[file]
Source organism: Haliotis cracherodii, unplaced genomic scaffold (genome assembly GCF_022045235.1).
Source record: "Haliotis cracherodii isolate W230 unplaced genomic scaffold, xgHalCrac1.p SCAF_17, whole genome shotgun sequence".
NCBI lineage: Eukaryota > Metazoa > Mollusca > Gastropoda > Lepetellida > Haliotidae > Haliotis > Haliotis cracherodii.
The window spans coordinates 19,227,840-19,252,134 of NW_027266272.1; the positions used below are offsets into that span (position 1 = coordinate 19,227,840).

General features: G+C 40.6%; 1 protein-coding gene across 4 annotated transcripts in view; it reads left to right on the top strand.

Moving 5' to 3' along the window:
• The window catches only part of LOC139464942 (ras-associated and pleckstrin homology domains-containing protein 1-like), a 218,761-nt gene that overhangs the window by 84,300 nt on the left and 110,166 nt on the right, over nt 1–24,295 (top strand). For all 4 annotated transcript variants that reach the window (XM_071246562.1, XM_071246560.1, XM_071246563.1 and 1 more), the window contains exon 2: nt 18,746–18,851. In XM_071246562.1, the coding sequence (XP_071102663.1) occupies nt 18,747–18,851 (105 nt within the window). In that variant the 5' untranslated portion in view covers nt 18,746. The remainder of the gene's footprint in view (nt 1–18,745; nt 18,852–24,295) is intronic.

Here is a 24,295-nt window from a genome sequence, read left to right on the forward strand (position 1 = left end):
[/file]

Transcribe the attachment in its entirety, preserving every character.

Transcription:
Source organism: Haliotis cracherodii, unplaced genomic scaffold (genome assembly GCF_022045235.1).
Source record: "Haliotis cracherodii isolate W230 unplaced genomic scaffold, xgHalCrac1.p SCAF_17, whole genome shotgun sequence".
NCBI lineage: Eukaryota > Metazoa > Mollusca > Gastropoda > Lepetellida > Haliotidae > Haliotis > Haliotis cracherodii.
The window spans coordinates 19,227,840-19,252,134 of NW_027266272.1; the positions used below are offsets into that span (position 1 = coordinate 19,227,840).

General features: G+C 40.6%; 1 protein-coding gene across 4 annotated transcripts in view; it reads left to right on the top strand.

Moving 5' to 3' along the window:
• The window catches only part of LOC139464942 (ras-associated and pleckstrin homology domains-containing protein 1-like), a 218,761-nt gene that overhangs the window by 84,300 nt on the left and 110,166 nt on the right, over nt 1–24,295 (top strand). For all 4 annotated transcript variants that reach the window (XM_071246562.1, XM_071246560.1, XM_071246563.1 and 1 more), the window contains exon 2: nt 18,746–18,851. In XM_071246562.1, the coding sequence (XP_071102663.1) occupies nt 18,747–18,851 (105 nt within the window). In that variant the 5' untranslated portion in view covers nt 18,746. The remainder of the gene's footprint in view (nt 1–18,745; nt 18,852–24,295) is intronic.

Here is a 24,295-nt window from a genome sequence, read left to right on the forward strand (position 1 = left end):